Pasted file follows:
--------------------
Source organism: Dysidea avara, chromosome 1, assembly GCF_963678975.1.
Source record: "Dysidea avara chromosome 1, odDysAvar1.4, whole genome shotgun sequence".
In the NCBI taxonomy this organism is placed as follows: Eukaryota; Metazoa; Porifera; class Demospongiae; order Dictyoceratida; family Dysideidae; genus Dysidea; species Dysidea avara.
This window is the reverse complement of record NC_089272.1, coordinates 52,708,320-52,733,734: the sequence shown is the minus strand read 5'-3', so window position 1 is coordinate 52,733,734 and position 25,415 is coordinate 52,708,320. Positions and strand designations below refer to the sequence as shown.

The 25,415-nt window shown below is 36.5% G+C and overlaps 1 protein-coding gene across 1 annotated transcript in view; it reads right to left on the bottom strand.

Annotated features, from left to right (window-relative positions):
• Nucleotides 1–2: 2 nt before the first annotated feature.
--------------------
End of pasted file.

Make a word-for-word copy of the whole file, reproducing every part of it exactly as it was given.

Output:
Source organism: Dysidea avara, chromosome 1, assembly GCF_963678975.1.
Source record: "Dysidea avara chromosome 1, odDysAvar1.4, whole genome shotgun sequence".
In the NCBI taxonomy this organism is placed as follows: Eukaryota; Metazoa; Porifera; class Demospongiae; order Dictyoceratida; family Dysideidae; genus Dysidea; species Dysidea avara.
This window is the reverse complement of record NC_089272.1, coordinates 52,708,320-52,733,734: the sequence shown is the minus strand read 5'-3', so window position 1 is coordinate 52,733,734 and position 25,415 is coordinate 52,708,320. Positions and strand designations below refer to the sequence as shown.

The 25,415-nt window shown below is 36.5% G+C and overlaps 1 protein-coding gene across 1 annotated transcript in view; it reads right to left on the bottom strand.

Annotated features, from left to right (window-relative positions):
• Nucleotides 1–2: 2 nt before the first annotated feature.